Dog walking night safety tips will tell you how to do it and what your dog needs
Whatever the reason you walk your dog at night – whether it’s your busy schedule or lack of a backyard – make sure it’s done safely.
First, avoid crossing busy intersections with your dog if at all possible. This may seem like common sense, but people have been seen countless times doing just that. In many situations, it may be unrealistic not to cross the street at all, but use your best judgment. Try to avoid crossing main roads if you don’t live on them. Always cross at a light.
Use a Leash
Whether it’s day or night, you should always walk your dog on a leash. A leash should especially be used at night because someone is a lot less likely to see your pet when it’s dark. You can have the most mild mannered, well behaved dog. All it takes is one instance in which your dog is too enticed by something to stay put (maybe it sees a squirrel, a cat, or another dog) for something terrible to happen. With that being said, take the extra few seconds to put a leash on your dog.
When walking your dog at night, it is very important that your dog is able to be seen by others, especially those driving by. Investing in an LED collar cover will guarantee that. For even more safety, add an LED dog leash. It is also important to make sure you are seen in the dark. Wear a shirt that has reflectors on it.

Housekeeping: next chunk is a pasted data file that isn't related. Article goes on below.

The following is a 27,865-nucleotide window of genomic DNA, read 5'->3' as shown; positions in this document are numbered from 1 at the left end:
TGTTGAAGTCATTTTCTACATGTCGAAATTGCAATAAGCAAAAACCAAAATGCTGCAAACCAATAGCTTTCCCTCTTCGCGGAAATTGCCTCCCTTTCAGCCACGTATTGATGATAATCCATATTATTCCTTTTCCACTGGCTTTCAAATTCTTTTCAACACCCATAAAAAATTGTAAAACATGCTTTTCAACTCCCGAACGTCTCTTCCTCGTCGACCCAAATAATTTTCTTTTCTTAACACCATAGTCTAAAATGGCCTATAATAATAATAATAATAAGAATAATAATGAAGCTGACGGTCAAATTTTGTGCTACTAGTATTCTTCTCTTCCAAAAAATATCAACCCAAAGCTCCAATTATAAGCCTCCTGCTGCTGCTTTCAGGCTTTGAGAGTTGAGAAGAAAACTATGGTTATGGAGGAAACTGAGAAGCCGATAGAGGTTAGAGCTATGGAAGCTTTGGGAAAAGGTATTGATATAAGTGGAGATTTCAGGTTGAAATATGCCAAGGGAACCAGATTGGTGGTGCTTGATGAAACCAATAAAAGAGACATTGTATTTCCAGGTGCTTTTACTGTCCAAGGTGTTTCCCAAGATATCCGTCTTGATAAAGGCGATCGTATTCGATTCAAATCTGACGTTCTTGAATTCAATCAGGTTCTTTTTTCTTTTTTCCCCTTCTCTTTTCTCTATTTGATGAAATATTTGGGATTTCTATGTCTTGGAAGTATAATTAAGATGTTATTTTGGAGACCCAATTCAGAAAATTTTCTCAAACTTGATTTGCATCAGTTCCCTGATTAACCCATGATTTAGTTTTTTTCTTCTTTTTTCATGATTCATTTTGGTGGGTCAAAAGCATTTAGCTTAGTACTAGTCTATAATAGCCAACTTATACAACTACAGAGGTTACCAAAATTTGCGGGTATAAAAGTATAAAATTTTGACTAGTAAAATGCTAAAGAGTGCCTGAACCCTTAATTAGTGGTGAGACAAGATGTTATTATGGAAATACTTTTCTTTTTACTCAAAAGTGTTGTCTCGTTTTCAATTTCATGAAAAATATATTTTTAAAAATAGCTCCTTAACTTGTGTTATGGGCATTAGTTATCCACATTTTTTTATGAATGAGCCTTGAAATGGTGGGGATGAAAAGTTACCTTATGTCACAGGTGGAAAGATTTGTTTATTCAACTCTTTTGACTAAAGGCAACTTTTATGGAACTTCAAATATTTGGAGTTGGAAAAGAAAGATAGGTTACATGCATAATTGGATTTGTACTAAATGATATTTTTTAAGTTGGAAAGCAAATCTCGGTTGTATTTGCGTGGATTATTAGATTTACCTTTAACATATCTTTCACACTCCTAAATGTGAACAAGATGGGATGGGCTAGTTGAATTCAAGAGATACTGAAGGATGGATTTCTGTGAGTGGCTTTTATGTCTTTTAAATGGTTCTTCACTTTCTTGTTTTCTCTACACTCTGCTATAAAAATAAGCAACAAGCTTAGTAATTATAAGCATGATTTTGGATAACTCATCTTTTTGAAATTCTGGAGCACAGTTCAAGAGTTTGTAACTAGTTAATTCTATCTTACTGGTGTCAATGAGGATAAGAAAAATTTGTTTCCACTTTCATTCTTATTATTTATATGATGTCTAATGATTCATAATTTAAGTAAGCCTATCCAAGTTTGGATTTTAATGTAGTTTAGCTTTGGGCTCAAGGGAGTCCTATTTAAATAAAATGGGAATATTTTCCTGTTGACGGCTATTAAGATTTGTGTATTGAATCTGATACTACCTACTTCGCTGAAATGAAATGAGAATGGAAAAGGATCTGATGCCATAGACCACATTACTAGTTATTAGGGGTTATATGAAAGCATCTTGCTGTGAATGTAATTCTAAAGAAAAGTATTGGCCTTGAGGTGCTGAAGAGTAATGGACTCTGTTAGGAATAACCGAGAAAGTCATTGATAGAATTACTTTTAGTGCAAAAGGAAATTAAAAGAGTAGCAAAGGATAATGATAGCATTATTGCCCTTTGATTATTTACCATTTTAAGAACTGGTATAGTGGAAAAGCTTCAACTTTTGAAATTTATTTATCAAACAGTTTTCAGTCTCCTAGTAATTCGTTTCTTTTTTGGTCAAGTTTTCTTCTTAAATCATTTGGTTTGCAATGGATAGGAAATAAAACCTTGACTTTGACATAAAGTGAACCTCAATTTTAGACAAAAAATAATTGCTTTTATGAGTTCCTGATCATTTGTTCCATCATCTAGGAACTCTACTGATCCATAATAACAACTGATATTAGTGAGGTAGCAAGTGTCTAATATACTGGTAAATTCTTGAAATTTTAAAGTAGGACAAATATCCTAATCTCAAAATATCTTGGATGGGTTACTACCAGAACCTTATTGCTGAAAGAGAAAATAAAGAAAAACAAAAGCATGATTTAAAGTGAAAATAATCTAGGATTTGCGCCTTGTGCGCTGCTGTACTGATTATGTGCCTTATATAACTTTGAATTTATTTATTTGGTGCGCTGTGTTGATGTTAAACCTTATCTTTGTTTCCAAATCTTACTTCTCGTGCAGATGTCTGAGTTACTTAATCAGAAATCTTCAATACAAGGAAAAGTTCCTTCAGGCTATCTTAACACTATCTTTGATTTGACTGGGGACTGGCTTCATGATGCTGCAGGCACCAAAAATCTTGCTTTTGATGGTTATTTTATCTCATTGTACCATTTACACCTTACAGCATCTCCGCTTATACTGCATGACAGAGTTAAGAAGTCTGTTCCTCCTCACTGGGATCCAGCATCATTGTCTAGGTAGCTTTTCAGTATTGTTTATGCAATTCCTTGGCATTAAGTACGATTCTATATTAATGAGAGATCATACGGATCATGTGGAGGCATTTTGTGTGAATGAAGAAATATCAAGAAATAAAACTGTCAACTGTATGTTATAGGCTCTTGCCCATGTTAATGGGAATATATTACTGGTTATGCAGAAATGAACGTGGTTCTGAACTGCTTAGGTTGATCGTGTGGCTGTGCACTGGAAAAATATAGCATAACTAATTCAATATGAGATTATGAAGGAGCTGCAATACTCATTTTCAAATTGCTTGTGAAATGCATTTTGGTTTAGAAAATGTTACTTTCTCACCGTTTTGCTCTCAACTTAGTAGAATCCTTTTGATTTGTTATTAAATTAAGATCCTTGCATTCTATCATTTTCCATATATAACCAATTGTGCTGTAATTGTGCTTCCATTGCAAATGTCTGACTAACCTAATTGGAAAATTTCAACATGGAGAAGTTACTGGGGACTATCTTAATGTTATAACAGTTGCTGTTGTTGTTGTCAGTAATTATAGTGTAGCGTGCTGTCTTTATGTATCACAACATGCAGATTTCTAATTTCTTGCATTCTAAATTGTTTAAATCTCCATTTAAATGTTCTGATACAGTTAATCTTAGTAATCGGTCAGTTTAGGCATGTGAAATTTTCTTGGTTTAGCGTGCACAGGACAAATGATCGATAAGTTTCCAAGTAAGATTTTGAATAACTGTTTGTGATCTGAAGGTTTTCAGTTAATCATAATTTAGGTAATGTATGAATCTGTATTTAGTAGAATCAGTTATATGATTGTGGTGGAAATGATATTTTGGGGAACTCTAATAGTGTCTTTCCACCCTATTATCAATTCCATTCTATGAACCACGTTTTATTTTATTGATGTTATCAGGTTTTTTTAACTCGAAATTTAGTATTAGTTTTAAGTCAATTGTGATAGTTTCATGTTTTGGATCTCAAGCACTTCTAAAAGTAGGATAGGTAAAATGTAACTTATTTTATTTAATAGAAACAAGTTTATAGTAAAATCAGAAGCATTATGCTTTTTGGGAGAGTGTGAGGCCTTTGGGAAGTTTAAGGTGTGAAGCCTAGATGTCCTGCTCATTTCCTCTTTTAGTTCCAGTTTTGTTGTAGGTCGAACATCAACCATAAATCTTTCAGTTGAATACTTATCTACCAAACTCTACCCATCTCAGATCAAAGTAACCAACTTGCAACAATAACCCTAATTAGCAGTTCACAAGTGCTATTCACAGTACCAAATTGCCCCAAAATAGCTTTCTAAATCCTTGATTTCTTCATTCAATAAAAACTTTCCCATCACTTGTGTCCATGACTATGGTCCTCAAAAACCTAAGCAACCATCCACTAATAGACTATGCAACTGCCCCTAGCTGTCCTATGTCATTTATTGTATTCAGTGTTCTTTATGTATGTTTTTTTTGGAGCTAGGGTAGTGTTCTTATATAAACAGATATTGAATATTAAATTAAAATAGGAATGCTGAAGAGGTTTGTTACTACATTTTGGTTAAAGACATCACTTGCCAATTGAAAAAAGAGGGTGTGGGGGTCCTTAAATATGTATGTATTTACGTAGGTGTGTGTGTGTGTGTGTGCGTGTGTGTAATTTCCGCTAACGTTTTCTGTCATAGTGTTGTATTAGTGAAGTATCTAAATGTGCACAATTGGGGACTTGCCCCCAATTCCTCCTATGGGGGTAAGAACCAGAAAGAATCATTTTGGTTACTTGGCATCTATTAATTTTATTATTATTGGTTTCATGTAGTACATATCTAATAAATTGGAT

Keep an Eye Out
While on your nightly walks, you should watch your dog like a hawk. So many horror stories have circulated about dogs choking on foreign objects (like chicken bones that fell out of someone’s trash, for example) because the owner didn’t see them on the ground and wasn’t paying attention when the dog started chewing on them. Always keep a close eye out, and if your dog is lingering in a spot for too long, make sure he or she is just sniffing and isn’t eating anything harmful. If your street is poorly lit, it will help to take a flashlight. A flashlight is also helpful if your dog steps in something sharp and you need to check out the wound right away.
With that being said, you should also skip the leeway and keep your dog close to you. If it’s difficult to see what your dog is up to when he or she is right next to you, then it will be almost impossible to see what’s going on if your pet is ten feet in front of or behind you.
Keep it Short and Sweet
The bottom line is that walking your dogs at night is not as safe as walking them during the day, so try to keep the nightly ones to a minimum. Obviously, if your schedule or other factors call for most of your walks to occur at night, don’t cut them short. However, if you are usually able to walk your dogs before dusk but on rare occasions have to walk them at night, it won’t hurt to make those occasional nightly walks quick around the block or even down the street.
Taking every single one of these safety precautions may seem like a bit much to some, but it would be wise to practice at least some of them. After all, your best friend’s safety is definitely worth it.